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McKoby v. Glen Post

United States District Court, W.D. Washington, Seattle

January 23, 2018

GLEN POST - CENTURYLINK, et al., Defendants.



         This matter comes before the Court sua sponte on the Court's Order to Show Cause, Dkt. #5, and Order Re: Response to Order to Show Cause, Dkt. #8. Pro se Plaintiff William McKoby has been granted leave to proceed in forma pauperis in this matter. Dkt. #3. The Complaint was posted on the docket on October 17, 2017. Dkt. #4. Summonses have not yet been issued.

         Mr. McKoby brings this action against Defendants Glen Post and the internet service provider CenturyLink. Dkt. #4 at 1. The Complaint indicates that Mr. McKoby's “dear friend” and “co-plaintiff” Ms. Whitney McCoy has been “criminally/fraudulently abused” by Defendants via “acts of Criminal Conspiracies.” Id. However, Ms. McCoy has not signed the Complaint or otherwise appeared as a plaintiff in this matter, and is allegedly dead. See id. at 2. It appears from the Complaint that Mr. McKoby intends to represent Ms. McCoy's estate.

         According to the Complaint, Ms. McCoy stated to Mr. McKoby that she requested help from CenturyLink with “internet modem services, ” and “how to set up and use the modem and internet, ” did not receive adequate customer service, and became “[p]hysically & emotionally & mentally destroyed.” Id. at 2. CenturyLink “continually extorted money from [her] bank… over $5000… for over two years for internet service [she] never used.” Id. The Complaint alleges that Defendants have “moral blame culpable of Homicide against Ms. Whitney McCoy.” Id.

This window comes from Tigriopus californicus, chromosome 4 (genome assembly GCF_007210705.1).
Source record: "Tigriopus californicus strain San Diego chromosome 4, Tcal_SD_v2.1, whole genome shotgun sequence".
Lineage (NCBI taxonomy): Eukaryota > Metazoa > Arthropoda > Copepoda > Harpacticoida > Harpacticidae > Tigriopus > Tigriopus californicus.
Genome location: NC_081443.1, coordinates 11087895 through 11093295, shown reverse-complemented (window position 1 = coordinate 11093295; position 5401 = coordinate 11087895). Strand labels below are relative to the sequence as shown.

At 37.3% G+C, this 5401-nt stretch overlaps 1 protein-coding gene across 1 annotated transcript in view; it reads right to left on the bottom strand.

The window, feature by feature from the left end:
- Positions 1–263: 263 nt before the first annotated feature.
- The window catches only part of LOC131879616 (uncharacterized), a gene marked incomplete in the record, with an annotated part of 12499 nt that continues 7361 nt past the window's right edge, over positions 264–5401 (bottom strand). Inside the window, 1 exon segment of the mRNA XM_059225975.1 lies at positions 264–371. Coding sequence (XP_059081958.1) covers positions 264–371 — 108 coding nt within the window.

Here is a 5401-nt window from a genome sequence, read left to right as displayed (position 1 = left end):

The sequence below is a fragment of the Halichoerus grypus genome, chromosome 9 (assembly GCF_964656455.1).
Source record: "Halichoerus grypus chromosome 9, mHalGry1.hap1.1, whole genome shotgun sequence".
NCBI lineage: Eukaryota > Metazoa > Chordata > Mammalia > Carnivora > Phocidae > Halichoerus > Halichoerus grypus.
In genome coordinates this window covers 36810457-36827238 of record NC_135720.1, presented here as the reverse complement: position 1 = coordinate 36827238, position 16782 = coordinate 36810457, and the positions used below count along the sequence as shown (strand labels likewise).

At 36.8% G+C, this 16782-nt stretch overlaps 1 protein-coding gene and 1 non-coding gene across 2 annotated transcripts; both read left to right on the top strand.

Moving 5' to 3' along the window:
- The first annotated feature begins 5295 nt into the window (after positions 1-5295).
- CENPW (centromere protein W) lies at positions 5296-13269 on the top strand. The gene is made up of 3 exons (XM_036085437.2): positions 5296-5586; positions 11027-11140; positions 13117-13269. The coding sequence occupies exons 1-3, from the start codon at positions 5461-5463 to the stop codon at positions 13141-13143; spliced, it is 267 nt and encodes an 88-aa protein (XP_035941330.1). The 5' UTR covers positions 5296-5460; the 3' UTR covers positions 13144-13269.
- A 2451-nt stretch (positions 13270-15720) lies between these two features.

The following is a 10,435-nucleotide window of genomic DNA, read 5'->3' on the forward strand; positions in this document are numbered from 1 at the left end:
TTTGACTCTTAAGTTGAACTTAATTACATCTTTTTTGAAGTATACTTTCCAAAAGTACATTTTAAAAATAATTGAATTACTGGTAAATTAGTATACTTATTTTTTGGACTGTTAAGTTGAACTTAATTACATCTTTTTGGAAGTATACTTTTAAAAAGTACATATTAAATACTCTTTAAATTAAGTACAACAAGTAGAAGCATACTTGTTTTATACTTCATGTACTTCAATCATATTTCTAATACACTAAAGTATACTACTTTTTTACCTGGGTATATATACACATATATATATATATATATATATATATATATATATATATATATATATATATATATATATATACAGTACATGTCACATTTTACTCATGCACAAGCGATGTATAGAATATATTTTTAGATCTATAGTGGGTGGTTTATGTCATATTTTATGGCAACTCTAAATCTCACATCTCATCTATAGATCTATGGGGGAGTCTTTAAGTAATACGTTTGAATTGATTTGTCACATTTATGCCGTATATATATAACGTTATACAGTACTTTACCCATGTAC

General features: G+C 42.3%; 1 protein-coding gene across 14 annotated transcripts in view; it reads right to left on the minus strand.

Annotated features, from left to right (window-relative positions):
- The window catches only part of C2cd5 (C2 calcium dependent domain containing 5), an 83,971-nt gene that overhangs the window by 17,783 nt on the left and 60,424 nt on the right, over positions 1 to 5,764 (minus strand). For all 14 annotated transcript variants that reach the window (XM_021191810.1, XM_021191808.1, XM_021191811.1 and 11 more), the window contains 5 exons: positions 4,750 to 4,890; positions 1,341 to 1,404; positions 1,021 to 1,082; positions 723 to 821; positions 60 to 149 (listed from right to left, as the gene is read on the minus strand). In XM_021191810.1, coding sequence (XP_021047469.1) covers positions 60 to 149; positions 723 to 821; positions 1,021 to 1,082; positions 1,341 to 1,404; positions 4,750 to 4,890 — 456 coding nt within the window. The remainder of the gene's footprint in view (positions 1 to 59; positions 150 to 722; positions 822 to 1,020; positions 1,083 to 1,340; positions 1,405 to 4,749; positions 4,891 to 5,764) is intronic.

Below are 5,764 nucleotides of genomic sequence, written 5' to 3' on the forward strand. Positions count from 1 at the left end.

Mr. McKoby also pleads that Defendants have violated him “emotionally/financially/ mentally through extortion, ” citing as examples that “CENTURYLINK et. al 2X sent the modem to the incorrect address, ” and that CenturyLink added an erroneous $77 charge, removed it, and added an erroneous $20 charge. Id. at 4-5. Mr. McKoby has apparently sued Defendants in state court on these facts. Id. at 5. According to the Complaint, which cites the docket, CenturyLink's motion to dismiss was granted, Mr. McKoby's motion for reconsideration was denied, and he appealed to the state Court of Appeals. Id. at 8. Defendants' allegedly improper behavior in that state court action make up a portion of this Complaint, and Plaintiff accuses Defendants' counsel of violating several criminal laws. Id. at 5-9.

         Although Mr. McKoby includes block quotes from multiple federal and state statutes, he does not list out separate causes of action or connect the above facts coherently to the cited statutes allegedly violated. He has included a clear, separate section labeled “Plaintiffs Demand.” Id. at 10. Mr. McKoby seeks a “WRIT FOR PREPARATION OF DISCOVER.” Id. He also seeks $1, 050, 000.00, or, in the alternative, “full phone service, and internet as has been, at $22.83 per month in total for life - FIRM.” Id.

         On October 18, 2017, the Court issued an Order to Show Cause directing Plaintiff to write a short and plain statement telling the Court (1) the separate causes of action upon which his claims are based, (2) how Defendants violated each of those laws causing harm to Plaintiff, (3) why this Court has jurisdiction over these claims, (4) why these claims are not duplicative of the underlying state court action, and (5) why this case should not be dismissed as frivolous. Dkt. #5 at 3-4. Plaintiff originally had until November 8, 2017, to respond.

         On October 23 and 25, 2017, Plaintiff filed two identical Responses. Dkts. #6 and #7. On October 27, 2017, the Court issued an Order finding that these Responses did not provide the above requested details. Dkt. #8 at 2. The Court permitted Plaintiff “to file one additional Response to the Court's [Show Cause] Order by November 8, 2017.” Plaintiff failed to file an additional Response to the Court's Order to Show Cause.